Included search variations: Grouse, Spruce Grouse
Grouse /ɡraʊs/ are a group of birds from the order Galliformes, in the family Phasianidae. Grouse are frequently assigned to the subfamily Tetraoninae or tribe Tetraonini (formerly the family Tetraonidae), a classification supported by mitochondrial DNA sequence studies, and applied by the American Ornithologists' Union, ITIS, and others. Grouse inhabit temperate and subarctic regions of the Northern Hemisphere, from pine forests to moorland and mountainside, from 83°N (rock ptarmigan in northern Greenland) to 28°N (Attwater's prairie chicken in Texas)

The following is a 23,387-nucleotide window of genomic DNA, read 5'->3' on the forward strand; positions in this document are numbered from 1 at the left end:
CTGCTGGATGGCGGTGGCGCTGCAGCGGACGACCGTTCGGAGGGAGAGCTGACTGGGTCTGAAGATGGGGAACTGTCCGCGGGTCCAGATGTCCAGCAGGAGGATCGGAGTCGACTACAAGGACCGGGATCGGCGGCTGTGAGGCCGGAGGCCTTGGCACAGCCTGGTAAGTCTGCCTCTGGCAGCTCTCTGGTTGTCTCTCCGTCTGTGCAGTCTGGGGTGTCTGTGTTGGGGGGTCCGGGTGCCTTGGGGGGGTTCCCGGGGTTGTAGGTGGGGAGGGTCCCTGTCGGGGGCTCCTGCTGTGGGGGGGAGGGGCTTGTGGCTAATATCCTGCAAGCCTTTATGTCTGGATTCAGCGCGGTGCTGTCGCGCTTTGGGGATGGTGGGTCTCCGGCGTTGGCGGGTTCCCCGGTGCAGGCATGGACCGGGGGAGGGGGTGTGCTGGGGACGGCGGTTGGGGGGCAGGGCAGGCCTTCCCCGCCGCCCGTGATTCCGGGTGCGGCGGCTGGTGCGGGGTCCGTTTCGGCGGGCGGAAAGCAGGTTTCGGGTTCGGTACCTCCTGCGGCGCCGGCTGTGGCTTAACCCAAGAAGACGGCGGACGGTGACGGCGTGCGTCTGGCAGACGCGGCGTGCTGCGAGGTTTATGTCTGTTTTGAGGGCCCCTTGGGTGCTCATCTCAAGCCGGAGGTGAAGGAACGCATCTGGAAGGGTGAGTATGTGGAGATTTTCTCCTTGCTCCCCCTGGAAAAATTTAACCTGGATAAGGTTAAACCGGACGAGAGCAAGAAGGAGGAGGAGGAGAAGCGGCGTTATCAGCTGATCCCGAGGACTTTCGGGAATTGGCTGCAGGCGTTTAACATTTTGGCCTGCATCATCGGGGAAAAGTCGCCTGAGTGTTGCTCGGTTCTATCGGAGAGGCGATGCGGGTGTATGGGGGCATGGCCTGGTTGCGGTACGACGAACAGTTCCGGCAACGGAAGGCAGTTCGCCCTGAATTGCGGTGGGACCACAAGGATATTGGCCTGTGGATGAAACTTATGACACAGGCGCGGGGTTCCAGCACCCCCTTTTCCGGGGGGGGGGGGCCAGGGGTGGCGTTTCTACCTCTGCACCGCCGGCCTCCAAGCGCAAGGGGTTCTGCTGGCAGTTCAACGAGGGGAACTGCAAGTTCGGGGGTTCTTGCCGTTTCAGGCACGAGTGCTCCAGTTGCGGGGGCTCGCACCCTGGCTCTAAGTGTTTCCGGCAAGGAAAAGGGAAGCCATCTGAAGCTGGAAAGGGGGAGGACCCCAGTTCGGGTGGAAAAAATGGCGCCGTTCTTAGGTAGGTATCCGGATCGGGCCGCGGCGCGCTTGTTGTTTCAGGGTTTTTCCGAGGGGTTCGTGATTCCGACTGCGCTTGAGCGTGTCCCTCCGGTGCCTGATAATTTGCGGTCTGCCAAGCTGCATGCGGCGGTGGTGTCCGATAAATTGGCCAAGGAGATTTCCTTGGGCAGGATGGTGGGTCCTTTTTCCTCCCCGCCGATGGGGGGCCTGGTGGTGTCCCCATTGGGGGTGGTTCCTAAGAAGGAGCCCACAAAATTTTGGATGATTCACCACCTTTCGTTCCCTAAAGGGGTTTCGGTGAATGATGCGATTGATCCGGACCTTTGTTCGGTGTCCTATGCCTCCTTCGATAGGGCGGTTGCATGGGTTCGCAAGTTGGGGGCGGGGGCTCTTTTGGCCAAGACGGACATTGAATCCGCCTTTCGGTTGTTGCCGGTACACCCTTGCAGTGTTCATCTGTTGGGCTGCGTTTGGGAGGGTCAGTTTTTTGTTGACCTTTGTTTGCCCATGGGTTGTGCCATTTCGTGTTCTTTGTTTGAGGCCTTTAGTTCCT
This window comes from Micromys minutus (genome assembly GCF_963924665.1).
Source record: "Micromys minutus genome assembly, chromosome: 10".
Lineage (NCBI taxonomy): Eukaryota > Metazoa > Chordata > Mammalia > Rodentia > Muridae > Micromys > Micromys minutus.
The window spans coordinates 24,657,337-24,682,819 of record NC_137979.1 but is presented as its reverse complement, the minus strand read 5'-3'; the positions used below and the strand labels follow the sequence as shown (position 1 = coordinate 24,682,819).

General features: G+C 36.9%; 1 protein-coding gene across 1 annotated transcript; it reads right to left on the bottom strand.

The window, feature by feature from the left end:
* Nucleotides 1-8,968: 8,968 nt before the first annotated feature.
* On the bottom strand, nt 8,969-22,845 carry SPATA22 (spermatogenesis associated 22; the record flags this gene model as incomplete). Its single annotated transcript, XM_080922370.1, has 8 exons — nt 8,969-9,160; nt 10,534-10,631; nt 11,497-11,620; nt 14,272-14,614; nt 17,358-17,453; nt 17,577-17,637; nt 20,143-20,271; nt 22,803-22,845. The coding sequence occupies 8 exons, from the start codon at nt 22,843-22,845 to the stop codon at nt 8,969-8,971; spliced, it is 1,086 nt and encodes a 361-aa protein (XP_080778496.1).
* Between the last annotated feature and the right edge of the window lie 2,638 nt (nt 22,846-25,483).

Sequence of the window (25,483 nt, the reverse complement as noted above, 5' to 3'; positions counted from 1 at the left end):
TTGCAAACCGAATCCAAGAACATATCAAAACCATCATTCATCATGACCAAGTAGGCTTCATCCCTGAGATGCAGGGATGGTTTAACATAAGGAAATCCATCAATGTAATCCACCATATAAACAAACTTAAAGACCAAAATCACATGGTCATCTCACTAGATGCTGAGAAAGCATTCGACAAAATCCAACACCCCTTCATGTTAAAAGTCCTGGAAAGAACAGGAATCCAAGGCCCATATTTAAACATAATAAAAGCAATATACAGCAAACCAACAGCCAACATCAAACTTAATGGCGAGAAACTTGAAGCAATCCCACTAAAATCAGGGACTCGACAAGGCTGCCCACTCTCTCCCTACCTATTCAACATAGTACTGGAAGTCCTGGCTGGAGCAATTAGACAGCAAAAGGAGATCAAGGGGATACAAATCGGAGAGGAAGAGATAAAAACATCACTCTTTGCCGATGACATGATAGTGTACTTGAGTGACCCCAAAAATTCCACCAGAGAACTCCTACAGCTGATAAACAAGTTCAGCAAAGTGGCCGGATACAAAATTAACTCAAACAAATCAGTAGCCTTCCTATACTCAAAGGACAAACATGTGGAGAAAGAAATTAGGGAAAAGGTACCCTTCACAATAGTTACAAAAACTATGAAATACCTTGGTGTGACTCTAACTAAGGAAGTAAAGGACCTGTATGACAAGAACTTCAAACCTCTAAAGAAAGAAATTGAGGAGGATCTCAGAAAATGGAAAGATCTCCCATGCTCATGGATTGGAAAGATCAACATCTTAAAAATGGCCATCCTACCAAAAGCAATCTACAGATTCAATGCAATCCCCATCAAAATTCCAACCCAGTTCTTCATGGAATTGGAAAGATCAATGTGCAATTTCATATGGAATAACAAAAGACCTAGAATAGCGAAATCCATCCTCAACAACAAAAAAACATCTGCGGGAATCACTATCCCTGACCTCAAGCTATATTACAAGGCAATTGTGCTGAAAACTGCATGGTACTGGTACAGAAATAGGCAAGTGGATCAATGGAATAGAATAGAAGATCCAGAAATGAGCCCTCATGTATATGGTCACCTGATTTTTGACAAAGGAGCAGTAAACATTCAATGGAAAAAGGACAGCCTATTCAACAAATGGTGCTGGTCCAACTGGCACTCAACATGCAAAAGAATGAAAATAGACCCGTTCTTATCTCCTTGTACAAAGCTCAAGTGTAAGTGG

Grouse are heavily built like other Galliformes, such as chickens. They range in length from 31 to 95 cm (12 to 37 in), and in weight from 0.3 to 6.5 kg (0.66 to 14.33 lb). Males are larger than females—twice as heavy in the western capercaillie, the largest member of the family. Grouse have feathered nostrils. Their legs covered in feathers down to the toes, and in winter the toes, too, have feathers or small scales on the sides, an adaptation for walking on snow and burrowing into it for shelter. Unlike other Galliformes, they have no spurs.
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